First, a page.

Since the Carter administration, monetary policy has been the chief tool presidents use to curb inflation, which has been on the rise: The Consumer Price Index rose by 6.8 percent in the year through November — the fastest pace since 1982. The Federal Reserve chair, Jerome Powell, has pivoted to a tighter monetary policy, announcing plans to taper the central bank’s bond purchases and raise interest rates next year.
Yet inflation doesn’t rise and ebb just because of monetary policy. It’s largely the result of choices businesses make. And history shows presidents have the power to stem inflation by taking on corporate power — if they choose.
While Franklin Roosevelt is best known for the New Deal expansion of the social safety net, he also protected Americans against wartime inflation. During World War II, his Office of Price Administration imposed price ceilings on three million businesses and more than eight million goods. The office also put caps on rents in 14 million dwellings occupied by 45 million residents and issued ration stamps for goods like meat to manage supply. According to Gallup polls, more than three-quarters of the public favored extending controls after the war.
When Harry Truman lost a bitter fight in Congress to do just that, there were consequences. When peace came, Americans eager to spend their stored-up savings ran headlong into a supply shortage: Manufacturers had yet to convert back from wartime production.
In the summer of 1946, without controls, the cost of living jumped. In July, meat prices doubled to 70 cents a pound. In the midterm elections that November, Democrats lost control of Congress for the first time since 1932.
In 1948, with inflation running at 7.7 percent, Truman condemned the “do-nothing” Republicans who placed blame for rising prices on newfound union power. In his re-election campaign that year, he promised to expand the New Deal and ran hard against corporate power. “The Republicans don’t want any price control for one simple reason: the higher prices go up, the bigger the profits for the corporations,” he said that year.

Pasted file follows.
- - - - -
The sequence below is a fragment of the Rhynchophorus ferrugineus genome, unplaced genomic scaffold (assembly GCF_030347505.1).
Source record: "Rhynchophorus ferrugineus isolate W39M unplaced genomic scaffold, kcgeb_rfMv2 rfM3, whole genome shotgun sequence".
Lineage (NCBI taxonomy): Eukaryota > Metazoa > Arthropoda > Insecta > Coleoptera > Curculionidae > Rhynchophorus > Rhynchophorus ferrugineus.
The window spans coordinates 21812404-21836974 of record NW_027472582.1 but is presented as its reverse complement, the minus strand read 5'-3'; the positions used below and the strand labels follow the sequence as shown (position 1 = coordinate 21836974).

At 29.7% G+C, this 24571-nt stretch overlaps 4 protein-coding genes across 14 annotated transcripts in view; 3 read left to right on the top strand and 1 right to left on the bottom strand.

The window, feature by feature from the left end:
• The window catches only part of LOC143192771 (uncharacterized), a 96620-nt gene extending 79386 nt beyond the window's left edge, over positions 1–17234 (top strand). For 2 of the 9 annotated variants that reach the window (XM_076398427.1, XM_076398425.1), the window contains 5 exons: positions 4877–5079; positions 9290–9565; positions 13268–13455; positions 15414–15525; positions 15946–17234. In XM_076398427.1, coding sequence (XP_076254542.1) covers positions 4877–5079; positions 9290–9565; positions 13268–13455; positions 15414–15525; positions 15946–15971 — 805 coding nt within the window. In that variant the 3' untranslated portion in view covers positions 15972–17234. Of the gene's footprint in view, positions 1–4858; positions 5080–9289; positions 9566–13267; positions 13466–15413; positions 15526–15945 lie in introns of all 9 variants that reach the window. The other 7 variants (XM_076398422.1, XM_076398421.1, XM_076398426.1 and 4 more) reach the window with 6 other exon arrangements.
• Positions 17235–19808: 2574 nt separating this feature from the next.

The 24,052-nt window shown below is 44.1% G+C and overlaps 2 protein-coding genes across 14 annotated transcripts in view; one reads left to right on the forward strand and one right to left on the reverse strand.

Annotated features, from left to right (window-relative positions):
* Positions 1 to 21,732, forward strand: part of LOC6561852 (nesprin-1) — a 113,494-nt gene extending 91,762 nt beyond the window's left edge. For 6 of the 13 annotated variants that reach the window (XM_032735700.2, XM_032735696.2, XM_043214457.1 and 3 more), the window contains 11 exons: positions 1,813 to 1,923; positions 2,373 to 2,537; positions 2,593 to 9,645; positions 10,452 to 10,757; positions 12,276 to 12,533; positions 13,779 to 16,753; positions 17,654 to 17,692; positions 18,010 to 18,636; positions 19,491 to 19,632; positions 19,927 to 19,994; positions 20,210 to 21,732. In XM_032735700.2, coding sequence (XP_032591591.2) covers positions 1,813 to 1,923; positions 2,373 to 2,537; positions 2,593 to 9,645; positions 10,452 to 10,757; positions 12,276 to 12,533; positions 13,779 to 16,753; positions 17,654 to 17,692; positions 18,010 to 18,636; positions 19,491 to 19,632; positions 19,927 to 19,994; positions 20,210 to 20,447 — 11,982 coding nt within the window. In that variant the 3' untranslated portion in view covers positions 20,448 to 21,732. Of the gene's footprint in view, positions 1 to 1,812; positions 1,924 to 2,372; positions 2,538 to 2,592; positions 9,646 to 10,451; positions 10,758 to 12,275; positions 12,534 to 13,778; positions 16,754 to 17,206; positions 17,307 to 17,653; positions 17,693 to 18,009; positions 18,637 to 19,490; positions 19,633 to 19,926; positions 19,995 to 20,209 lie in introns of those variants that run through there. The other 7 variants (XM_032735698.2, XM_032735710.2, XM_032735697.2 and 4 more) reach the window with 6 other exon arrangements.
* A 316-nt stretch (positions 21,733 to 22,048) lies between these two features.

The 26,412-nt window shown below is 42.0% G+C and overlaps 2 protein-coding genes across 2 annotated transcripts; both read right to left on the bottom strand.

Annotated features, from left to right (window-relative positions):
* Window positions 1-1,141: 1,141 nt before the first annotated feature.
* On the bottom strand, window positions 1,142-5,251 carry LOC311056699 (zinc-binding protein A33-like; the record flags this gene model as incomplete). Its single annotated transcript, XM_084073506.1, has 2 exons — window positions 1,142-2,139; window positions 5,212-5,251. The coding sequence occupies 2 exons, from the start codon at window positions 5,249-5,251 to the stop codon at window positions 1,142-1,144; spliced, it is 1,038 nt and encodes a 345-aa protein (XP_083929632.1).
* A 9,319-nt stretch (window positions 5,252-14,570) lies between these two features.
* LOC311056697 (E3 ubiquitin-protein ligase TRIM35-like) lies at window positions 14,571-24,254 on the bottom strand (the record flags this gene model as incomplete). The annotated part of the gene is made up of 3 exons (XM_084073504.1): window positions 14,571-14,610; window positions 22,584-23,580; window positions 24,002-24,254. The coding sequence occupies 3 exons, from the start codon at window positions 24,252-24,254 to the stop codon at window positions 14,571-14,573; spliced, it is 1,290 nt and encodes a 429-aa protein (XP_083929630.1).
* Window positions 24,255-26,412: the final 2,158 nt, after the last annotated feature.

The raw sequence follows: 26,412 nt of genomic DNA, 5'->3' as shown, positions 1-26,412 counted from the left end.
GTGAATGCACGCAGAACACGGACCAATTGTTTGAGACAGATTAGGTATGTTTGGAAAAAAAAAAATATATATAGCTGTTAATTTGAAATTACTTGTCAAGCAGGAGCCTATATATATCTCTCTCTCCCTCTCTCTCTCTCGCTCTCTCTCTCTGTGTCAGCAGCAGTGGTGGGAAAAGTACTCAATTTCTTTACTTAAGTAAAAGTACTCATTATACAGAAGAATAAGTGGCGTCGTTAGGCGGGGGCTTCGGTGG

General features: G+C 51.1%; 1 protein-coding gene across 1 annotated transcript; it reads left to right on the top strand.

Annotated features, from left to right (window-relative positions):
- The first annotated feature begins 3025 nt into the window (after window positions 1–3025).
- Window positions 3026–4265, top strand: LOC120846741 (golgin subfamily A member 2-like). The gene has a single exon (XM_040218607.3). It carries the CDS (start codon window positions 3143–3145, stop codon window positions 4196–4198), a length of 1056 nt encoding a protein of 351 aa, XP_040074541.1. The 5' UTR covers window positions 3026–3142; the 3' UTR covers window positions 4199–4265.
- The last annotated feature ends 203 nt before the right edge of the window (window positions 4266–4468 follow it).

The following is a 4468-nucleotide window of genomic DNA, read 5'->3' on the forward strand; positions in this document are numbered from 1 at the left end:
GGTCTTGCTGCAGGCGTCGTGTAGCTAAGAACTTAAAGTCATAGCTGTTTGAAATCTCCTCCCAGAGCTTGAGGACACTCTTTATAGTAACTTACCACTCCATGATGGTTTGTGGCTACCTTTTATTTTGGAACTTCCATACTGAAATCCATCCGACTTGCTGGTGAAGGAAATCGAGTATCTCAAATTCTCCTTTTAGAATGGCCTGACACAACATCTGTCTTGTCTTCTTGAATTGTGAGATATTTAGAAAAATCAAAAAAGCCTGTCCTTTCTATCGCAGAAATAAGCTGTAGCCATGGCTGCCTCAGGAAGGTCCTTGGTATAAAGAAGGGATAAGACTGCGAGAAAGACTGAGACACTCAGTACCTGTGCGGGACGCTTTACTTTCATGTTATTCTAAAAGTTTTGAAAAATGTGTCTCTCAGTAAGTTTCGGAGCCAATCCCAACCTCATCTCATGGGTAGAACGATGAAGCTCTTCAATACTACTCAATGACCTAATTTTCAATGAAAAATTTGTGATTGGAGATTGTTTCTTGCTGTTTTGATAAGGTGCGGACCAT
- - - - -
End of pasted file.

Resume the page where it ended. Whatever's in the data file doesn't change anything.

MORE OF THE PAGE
At a campaign stop in Kentucky on October 1948, he lashed out at the National Association of Manufacturers, a business lobbying group that opposed price controls, for engaging in a “conspiracy against the American consumer.” He called Congress into a special summer session to restore price controls, but that effort failed.
Democrats returned to the polls; automobile workers gave Truman 89 percent of their vote, helping him secure re-election in a close contest. One key to his success: doubling down on tough talk against inflation and support for liberal programs to raise living standards for ordinary Americans.
From the presidencies of Truman through Lyndon Johnson, Democrats stuck to the program. Like Truman, who went so far as to order a takeover of the nation’s steel mills when they announced a price hike, John F. Kennedy and Johnson also publicly reprimanded steel executives for price increases.
They all spoke out against efforts by William McChesney Martin, the Fed chairman, to raise interest rates. Martin famously asserted his independence and raised rates anyway; as he saw it, the job of the Federal Reserve was “to take away the punch bowl just as the party is getting good.” Truman called him a “traitor.”
When inflation struck in the 1970s, Richard Nixon understood the expectations created by Roosevelt’s Office of Price Administration. As a World War II-era inspector for the agency, Nixon had been horrified at the thought of bureaucrats checking up on the pricing decisions of private business, and he quit. Yet once in the White House, he didn’t hesitate to slap on price controls in response to the soaring cost of beef and gas.
Milton Friedman, the free-market economist, and other conservatives denounced Nixon’s response as heavy-handed — a message that his successor Gerald Ford absorbed. Instead of price controls, Ford distributed “Whip Inflation Now” buttons and called for budgetary austerity.